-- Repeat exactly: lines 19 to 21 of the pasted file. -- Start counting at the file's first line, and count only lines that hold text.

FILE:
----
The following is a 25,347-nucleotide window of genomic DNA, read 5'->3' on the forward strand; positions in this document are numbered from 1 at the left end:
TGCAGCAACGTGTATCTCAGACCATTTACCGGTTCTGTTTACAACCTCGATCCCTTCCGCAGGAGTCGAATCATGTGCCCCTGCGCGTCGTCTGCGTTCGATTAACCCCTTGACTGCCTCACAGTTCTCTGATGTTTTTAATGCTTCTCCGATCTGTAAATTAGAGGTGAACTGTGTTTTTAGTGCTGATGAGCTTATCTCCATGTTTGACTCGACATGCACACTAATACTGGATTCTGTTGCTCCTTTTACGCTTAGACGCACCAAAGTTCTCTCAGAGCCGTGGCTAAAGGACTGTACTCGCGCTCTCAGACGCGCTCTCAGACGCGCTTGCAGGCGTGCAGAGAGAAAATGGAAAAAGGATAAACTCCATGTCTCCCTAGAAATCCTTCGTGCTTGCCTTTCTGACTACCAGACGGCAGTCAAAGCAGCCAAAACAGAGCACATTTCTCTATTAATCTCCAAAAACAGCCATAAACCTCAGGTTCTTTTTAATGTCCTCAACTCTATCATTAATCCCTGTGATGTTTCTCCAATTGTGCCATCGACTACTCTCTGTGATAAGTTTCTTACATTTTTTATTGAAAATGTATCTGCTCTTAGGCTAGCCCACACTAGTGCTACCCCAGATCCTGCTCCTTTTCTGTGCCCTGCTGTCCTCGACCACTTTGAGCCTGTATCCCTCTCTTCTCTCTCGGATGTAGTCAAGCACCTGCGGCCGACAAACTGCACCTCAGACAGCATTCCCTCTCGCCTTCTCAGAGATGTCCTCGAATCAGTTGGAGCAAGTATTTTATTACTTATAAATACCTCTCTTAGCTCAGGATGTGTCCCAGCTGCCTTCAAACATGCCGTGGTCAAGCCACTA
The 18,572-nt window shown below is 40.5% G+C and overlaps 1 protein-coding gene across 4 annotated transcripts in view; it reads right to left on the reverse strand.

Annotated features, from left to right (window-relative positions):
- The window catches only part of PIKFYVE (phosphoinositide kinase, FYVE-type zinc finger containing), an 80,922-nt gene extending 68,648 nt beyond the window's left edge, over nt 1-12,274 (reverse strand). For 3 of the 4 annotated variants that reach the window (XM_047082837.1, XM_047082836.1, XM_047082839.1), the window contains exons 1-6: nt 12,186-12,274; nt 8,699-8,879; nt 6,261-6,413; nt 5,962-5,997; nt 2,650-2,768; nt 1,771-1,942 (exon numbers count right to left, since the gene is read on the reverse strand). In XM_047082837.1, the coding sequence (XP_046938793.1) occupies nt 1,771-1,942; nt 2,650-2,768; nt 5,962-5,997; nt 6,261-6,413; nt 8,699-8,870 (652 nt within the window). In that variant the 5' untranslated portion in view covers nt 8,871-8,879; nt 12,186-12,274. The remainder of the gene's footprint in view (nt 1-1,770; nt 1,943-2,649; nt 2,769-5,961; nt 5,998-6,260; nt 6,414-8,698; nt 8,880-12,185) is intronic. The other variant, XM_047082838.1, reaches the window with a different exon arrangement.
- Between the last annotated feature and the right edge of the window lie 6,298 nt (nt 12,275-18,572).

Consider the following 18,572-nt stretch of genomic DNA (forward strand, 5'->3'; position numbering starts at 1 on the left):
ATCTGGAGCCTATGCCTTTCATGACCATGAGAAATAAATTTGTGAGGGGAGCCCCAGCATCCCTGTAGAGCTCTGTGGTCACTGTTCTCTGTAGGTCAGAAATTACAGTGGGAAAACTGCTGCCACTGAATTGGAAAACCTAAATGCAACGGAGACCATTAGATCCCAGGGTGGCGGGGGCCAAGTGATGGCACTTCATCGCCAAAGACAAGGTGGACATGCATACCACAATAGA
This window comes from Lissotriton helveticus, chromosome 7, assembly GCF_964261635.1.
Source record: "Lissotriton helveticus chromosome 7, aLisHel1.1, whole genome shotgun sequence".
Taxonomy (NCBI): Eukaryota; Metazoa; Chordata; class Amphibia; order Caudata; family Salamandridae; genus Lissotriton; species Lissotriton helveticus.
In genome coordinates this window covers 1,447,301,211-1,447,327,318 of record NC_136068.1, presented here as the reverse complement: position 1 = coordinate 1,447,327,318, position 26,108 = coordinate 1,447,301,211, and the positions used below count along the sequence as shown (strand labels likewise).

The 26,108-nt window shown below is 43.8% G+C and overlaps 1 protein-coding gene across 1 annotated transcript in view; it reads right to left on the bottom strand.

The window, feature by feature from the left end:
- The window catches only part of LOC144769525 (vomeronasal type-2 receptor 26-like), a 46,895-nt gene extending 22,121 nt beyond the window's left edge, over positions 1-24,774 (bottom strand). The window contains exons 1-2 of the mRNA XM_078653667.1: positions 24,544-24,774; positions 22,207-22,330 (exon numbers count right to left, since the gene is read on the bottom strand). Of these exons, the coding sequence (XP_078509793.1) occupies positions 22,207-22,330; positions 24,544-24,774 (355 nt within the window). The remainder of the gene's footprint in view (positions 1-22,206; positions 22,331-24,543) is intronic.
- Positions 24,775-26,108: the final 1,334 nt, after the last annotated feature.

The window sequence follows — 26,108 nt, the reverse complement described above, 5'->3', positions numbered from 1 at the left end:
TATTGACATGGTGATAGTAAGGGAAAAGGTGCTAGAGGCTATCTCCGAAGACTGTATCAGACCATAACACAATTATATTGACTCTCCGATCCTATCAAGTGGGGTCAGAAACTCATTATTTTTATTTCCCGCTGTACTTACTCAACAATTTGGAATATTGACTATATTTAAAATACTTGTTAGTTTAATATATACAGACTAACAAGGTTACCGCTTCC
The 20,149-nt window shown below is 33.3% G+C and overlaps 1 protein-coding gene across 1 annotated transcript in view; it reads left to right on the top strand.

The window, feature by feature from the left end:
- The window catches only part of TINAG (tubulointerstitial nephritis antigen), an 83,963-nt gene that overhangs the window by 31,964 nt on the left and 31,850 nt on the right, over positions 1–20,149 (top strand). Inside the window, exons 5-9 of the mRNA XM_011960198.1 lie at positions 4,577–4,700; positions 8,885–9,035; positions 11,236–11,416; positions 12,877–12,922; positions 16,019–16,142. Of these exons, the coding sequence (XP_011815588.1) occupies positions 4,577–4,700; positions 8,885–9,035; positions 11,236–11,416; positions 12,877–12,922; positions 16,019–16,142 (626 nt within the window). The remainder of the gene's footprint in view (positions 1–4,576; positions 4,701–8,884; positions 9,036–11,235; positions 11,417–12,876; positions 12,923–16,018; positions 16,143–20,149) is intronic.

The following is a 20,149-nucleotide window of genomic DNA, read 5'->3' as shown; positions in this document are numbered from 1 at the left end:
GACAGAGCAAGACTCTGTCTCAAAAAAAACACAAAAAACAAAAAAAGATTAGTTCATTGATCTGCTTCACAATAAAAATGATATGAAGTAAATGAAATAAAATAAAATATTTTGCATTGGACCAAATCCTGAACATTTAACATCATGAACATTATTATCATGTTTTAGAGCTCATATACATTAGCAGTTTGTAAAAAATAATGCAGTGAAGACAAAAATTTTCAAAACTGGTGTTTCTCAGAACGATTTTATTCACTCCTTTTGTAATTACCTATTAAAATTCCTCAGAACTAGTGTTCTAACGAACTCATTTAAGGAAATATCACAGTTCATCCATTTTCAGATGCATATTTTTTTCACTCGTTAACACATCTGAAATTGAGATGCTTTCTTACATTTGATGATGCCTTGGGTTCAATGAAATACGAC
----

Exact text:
The 20,149-nt window shown below is 33.3% G+C and overlaps 1 protein-coding gene across 1 annotated transcript in view; it reads left to right on the top strand.

The window, feature by feature from the left end:
- The window catches only part of TINAG (tubulointerstitial nephritis antigen), an 83,963-nt gene that overhangs the window by 31,964 nt on the left and 31,850 nt on the right, over positions 1–20,149 (top strand). Inside the window, exons 5-9 of the mRNA XM_011960198.1 lie at positions 4,577–4,700; positions 8,885–9,035; positions 11,236–11,416; positions 12,877–12,922; positions 16,019–16,142. Of these exons, the coding sequence (XP_011815588.1) occupies positions 4,577–4,700; positions 8,885–9,035; positions 11,236–11,416; positions 12,877–12,922; positions 16,019–16,142 (626 nt within the window). The remainder of the gene's footprint in view (positions 1–4,576; positions 4,701–8,884; positions 9,036–11,235; positions 11,417–12,876; positions 12,923–16,018; positions 16,143–20,149) is intronic.